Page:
announced its latest Lightning 2.6K x 2.6K OLED display (2560 x 2560 resolution) has now achieved breakthrough color fidelity (>115% sRGB).
This fidelity number is believed to be the world’s highest achieved on duo-stack OLED microdisplays and equal to that on the best single-stack OLED microdisplays.
This OLED display is aimed at high-performance virtual reality/augmented reality/mixed reality (VR/AR/MR) headsets.
For VR/AR/MR applications, high brightness and color fidelity are critical. One method to achieve higher brightness is using a duo-stack OLED structure.
A duo-stack OLED is two OLED structures on top of each other and connected in a series so that carriers (electrons-holes) pass through the duo-stack OLED and generate photons twice, instead of once like in the conventional single-stack OLED structure currently used in OLED microdisplays.
Furthermore, the duo stack provides more flexibility in the OLED stack design for optimum efficiency and color than the single stack, which can result in much higher efficiency (>4x), higher brightness, lower power consumption and longer lifetime.
However, previous designs with the duo-stack OLED structure introduced color mixing among subpixels, resulting in unacceptable color performance. Kopin’s patent-pending innovation incorporates a specially configured anode structure in the Si backplane to suppress the color mixing.
This ColorMax technology, believed to be applicable to all OLED microdisplays using duo-stack OLED structures, is first integrated into Kopin’s 2.6K x 2.6K OLED display which has an active image size of 1.3” in diagonal.
The display integrates high-speed D-PHY/C-PHY MIPI interface and Display Stream Compression (DSC) circuits to handle compressed video of up to 3:1 ratio. The 2.6K x 2.6K OLED display also has 10-bit color control, the world’s first in OLED microdisplays to the best of Kopin’s knowledge.
The 10-bit color control, together with the measured high color fidelity, outstanding efficiency (>6 candela/ampere), high brightness level (> 1000 nits) and high contrast ratio (>10,000: 1), now enables the much-desired studio-quality, high dynamic range (HDR) capable VR experience.
The results were obtained in close collaboration with our OLED foundry partner, Lakeside Optoelectronic Technology Co., Ltd.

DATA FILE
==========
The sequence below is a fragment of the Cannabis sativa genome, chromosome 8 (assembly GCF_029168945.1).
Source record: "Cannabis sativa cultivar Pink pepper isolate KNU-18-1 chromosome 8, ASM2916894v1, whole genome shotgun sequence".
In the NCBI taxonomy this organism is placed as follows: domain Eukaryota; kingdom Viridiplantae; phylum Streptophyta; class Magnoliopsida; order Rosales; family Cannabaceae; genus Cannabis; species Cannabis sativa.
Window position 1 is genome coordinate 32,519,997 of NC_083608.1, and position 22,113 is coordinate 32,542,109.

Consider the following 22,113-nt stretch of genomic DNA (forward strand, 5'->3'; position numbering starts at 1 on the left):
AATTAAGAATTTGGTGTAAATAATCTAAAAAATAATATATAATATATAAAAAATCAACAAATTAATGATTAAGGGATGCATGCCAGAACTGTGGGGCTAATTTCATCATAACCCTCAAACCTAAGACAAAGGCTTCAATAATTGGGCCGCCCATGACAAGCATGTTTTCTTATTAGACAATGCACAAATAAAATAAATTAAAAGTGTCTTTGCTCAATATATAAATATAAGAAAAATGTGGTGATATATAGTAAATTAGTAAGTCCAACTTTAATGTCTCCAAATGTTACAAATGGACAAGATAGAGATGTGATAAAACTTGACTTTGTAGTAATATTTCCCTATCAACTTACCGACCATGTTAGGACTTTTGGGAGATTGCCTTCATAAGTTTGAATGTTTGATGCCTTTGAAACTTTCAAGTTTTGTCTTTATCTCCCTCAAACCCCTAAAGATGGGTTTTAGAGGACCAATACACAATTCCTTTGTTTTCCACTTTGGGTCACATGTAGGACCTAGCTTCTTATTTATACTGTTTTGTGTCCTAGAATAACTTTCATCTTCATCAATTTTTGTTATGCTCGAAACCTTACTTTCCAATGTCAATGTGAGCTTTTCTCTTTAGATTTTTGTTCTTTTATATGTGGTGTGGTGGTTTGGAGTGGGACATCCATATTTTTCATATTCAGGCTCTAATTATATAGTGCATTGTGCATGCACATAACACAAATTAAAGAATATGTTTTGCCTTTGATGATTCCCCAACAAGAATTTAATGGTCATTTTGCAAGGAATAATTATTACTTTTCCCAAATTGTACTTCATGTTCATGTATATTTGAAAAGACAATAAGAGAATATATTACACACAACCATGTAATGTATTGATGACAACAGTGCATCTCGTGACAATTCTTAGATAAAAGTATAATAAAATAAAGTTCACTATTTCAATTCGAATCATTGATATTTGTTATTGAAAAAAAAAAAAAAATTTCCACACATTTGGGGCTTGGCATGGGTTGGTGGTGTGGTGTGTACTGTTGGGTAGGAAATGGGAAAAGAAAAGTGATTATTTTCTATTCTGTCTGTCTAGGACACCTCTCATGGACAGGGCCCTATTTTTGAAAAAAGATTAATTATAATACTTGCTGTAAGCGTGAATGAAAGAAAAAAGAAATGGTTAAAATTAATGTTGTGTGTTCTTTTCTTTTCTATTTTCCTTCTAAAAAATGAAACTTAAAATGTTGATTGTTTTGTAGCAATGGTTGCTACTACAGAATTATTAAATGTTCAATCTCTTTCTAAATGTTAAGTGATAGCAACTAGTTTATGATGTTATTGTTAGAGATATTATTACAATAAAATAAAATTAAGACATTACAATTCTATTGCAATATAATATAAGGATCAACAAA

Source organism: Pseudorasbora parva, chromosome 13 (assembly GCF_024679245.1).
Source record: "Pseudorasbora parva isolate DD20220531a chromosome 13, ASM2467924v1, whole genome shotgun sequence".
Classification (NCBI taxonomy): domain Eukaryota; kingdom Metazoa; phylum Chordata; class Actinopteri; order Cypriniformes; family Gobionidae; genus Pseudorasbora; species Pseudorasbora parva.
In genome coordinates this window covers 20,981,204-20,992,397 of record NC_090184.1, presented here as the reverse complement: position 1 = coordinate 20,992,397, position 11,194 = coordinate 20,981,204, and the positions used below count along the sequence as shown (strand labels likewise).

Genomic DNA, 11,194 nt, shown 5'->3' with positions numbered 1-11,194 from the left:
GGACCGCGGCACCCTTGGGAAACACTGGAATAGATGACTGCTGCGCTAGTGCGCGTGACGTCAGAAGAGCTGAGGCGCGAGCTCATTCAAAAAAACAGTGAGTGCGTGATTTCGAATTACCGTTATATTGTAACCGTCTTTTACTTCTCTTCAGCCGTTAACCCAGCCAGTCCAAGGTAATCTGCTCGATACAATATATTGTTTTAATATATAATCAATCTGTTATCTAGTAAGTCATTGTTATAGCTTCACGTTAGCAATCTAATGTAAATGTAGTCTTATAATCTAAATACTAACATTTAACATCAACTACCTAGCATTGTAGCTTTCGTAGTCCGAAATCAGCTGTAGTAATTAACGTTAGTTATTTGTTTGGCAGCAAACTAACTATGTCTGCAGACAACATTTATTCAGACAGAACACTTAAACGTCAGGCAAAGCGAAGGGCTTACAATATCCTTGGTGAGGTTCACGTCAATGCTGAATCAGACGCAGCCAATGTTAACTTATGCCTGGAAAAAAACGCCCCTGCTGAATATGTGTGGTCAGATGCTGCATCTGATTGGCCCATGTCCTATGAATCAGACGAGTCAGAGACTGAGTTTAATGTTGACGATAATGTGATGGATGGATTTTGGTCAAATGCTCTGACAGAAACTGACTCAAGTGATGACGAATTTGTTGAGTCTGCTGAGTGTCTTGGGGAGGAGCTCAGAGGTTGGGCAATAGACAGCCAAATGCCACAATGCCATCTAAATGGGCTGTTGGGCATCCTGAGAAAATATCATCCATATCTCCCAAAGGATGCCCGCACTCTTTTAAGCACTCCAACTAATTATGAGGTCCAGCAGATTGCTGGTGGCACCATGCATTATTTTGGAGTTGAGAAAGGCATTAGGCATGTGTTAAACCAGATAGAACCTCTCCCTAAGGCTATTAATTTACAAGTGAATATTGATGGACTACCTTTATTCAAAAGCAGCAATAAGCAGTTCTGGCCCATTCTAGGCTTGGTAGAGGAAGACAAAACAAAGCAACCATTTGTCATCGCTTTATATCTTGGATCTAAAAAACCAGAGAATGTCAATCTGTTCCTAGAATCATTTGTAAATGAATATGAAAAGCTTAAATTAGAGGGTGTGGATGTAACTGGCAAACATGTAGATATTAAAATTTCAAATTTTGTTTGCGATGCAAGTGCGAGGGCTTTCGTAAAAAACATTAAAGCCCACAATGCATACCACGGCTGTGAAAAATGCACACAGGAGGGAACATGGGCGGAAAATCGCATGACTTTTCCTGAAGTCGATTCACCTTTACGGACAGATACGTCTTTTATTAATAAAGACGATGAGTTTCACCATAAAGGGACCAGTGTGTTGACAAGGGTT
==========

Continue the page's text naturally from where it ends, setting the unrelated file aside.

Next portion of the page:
Further improvements in the brightness (>2000 nits) and color fidelity are expected through the optimization of OLED deposition conditions.
By incorporating a structure to enhance the output coupling efficiency, the brightness of the OLED microdisplay could be increased to >5000 nits within a couple of years.
“In addition to the exciting development on color performance in duo-stack OLEDs, we have demonstrated the video operation of our first-generation 2.6K x 2.6K OLED display with MIPI input signals and test samples, which are available to select customers,” said Dr. Boryeu Tsaur, GM of Kopin’s OLED Display business unit. “The design of our backplane was very complex requiring the integration of many different functional blocks including digital memory. The Si backplane is in reality a complex high-performance integrated circuit, basically like having an OLED Display Driver IC (DDIC) or System on Chip incorporated into the Si backplane. Our 2.6K x 2.6K display on our ColorMax Si backplane is not only a display but is a display on-chip (DoCTM). The whole wearable monitor is now a single 1.3” chip. We plan to enhance our backplane design further to reach a 120-Hz frame rate operation with a global shutter while reducing power consumption even further in our second-generation 2.6K x 2.6K DoC. We expect to have the second generation 2.6K x 2.6K DoC ready by the end of this year and commercially available to select partners in 2021.”
“We have always had the grand vision that VR/AR/MR headsets should have an excellent experience and yet they should also be like regular eyeglasses so that more users would be willing to wear them for much longer periods of time,” added Dr. John C.C. Fan, president and CEO of Kopin Corporation. “Kopin, therefore, has pursued a holistic and ambitious approach to achieve this goal, which requires multiple breakthroughs. The glasses need a super high resolution and a great color wearable monitor integrated with all the necessary system electronics. It also needs a thin, compact Pancake optics to pair with the wearable monitor to provide studio-like immersive color video images. Now, with our new breakthrough ColorMax Si wafers, we believe we have all the necessary building blocks. We are combining all our platform technologies -- ColorMax, DoC and Pancake – and collaborating with Panasonic Corporation for a compact VR headset incorporating our second-generation 2.6K x 2.6K OLED DoC. Our disruptive dream of VR eyeglass is now almost at hand.”